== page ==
The researchers “deconstructed” potent fXa inhibitors into component fragments, measured their inhibition constants (and thereby inferred their binding energies), and compared these binding energies with those of the original linked molecules. One of the first observations was that many of the component fragments bound so weakly as to show no measurable activity, a phenomenon that has been observed previously.
In an exemplary case, cleaving a single bond connecting the two component fragments of a 2 nM ligand (1a, below) yielded one fragment (1g) with 58 micromolar activity and another (1d) whose activity was worse than 10 millimolar. Because the second fragment has such low affinity, the binding energy of linking is really just a lower estimate, but it seems to be at least 3.3 kcal/mol, which is greater than the binding energy of fragment 1d itself. In other words, the affinity brought about by linking is greater than the affinity of the weakly binding fragment. The superadditivity provided by the linker in this case is about 300-fold, a similar value to that observed in the unrelated MMP-12 system. This is perhaps all the more remarkable given the fact that the fragments are connected by a linker containing several rotatable bonds, the entropy of which should partially counter the advantages of linking.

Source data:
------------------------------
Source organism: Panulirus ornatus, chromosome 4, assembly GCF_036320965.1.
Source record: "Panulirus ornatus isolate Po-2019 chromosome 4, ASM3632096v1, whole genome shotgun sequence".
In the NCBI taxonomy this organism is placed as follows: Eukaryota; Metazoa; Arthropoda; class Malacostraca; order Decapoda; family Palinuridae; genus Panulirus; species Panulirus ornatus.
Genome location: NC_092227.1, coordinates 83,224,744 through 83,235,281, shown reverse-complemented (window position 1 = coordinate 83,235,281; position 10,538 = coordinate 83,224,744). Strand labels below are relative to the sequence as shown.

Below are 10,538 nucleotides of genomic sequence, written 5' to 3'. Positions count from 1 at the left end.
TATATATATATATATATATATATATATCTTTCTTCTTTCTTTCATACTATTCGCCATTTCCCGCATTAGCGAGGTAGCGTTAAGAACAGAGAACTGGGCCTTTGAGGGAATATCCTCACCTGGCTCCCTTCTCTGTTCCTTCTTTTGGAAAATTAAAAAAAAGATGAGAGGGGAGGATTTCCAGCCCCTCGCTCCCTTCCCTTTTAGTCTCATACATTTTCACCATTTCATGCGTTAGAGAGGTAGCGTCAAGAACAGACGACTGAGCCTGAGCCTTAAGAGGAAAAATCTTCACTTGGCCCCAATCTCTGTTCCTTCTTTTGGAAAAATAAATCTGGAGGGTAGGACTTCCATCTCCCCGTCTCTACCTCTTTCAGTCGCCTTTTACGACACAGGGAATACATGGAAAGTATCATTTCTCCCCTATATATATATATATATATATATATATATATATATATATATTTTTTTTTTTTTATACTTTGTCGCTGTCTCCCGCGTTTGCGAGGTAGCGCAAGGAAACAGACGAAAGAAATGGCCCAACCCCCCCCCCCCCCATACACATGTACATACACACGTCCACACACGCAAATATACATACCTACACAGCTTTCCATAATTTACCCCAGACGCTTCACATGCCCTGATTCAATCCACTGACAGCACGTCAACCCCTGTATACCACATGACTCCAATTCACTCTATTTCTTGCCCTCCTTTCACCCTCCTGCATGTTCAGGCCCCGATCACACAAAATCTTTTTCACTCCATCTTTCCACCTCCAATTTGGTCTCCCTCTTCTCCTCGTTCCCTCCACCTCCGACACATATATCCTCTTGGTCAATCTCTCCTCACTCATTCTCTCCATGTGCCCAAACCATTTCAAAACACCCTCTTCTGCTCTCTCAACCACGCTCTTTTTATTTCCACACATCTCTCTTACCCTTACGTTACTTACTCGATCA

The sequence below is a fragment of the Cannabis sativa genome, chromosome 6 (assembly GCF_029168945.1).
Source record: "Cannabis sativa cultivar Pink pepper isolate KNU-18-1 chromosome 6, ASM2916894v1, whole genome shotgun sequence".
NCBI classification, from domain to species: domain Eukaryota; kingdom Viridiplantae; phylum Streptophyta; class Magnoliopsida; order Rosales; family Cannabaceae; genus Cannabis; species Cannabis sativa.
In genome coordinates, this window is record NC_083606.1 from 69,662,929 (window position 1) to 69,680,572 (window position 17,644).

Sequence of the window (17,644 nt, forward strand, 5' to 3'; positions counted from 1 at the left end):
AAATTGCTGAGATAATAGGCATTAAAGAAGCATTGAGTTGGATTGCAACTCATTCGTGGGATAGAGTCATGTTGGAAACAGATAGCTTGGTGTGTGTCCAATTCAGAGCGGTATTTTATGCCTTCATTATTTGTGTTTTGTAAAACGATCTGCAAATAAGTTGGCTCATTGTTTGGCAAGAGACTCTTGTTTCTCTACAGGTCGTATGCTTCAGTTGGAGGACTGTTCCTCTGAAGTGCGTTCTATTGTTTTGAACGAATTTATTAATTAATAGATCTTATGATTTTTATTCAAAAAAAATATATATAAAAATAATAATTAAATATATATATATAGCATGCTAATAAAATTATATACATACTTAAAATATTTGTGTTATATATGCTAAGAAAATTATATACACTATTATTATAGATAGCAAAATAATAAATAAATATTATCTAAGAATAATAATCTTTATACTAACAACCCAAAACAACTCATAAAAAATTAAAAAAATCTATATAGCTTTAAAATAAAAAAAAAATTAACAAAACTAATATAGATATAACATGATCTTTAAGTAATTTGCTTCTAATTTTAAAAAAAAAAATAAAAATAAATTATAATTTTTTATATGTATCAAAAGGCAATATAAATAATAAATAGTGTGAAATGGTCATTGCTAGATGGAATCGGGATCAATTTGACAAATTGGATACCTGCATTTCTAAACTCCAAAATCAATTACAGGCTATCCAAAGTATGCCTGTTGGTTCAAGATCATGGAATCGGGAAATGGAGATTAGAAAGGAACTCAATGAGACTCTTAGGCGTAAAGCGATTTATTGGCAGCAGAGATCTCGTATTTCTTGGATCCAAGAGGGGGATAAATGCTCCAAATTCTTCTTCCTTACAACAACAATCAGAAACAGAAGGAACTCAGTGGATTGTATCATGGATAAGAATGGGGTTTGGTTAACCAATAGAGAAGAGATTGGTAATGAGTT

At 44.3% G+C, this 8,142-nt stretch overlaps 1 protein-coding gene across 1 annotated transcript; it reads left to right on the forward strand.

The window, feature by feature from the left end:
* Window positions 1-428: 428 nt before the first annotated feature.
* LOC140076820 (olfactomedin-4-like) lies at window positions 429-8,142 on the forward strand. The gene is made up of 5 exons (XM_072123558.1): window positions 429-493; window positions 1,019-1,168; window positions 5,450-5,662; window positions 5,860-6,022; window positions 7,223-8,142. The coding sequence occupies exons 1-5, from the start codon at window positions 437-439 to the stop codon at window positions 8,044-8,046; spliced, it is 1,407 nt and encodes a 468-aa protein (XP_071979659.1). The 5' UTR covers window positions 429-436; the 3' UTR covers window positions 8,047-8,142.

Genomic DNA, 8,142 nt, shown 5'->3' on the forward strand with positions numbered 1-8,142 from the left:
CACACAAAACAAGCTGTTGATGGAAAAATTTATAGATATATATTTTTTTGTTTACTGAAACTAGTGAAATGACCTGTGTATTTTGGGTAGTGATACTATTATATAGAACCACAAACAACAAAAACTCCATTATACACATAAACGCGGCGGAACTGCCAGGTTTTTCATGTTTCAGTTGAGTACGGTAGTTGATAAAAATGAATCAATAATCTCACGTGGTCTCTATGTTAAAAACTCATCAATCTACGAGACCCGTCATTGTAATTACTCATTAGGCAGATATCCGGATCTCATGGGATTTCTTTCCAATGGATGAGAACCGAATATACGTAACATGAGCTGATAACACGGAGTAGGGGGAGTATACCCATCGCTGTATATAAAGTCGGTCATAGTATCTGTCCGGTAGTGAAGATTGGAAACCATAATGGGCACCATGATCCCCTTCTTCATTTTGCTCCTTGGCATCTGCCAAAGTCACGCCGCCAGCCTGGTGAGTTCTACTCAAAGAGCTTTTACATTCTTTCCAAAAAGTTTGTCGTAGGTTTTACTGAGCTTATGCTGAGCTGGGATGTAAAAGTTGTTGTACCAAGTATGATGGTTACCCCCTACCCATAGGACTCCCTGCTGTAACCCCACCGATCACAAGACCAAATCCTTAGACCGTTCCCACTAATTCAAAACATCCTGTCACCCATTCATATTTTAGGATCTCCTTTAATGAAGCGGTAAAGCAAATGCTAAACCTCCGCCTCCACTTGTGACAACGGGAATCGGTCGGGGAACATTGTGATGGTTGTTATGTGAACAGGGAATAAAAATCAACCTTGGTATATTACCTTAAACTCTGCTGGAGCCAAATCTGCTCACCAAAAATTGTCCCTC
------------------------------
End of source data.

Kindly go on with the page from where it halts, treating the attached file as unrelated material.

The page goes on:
In fact, a common strategy to improve the potency of two linked fragments is to rigidify the linker. Often this doesn’t work: in a second case, the Sanofi-Aventis researchers cleaved one bond of a 3 nM ligand (2a, below) to yield two fragments with roughly equal potency. However, even though the linker is more rigid than in the previous example, the binding energy due to linking is less – just 2.0 kcal/mol, representing a boost of about 30-fold.
As the authors note:
The introduction of rigid aromatic moieties as a common approach to increase affinity does not necessarily maximize the benefit from the linker effect as detrimental affinity contributions might originate from suboptimal orientation and accommodation of specific binding elements.There are many more examples in this paper than can be covered in a blog post; the authors dissect compounds 1a and 2a at a number of different points, and while the component fragments typically bind less tightly than simple additivity would suggest, there are lots of interesting details.
Finally, it is interesting to note that ligands 1a and 2a consist of a relatively hydrophobic fragment (1g or 2g) connected to a more polar fragment (1d or 2h). The fact that these show superadditivity is consistent with Mark Whittaker and colleagues' proposal last year that linking such fragments is likely to maximize additivity, although given the precise interactions made by both parts of the molecules the details get a bit messy. We’re not yet at the point where the universe of molecular interactions can be distilled to rigid rules.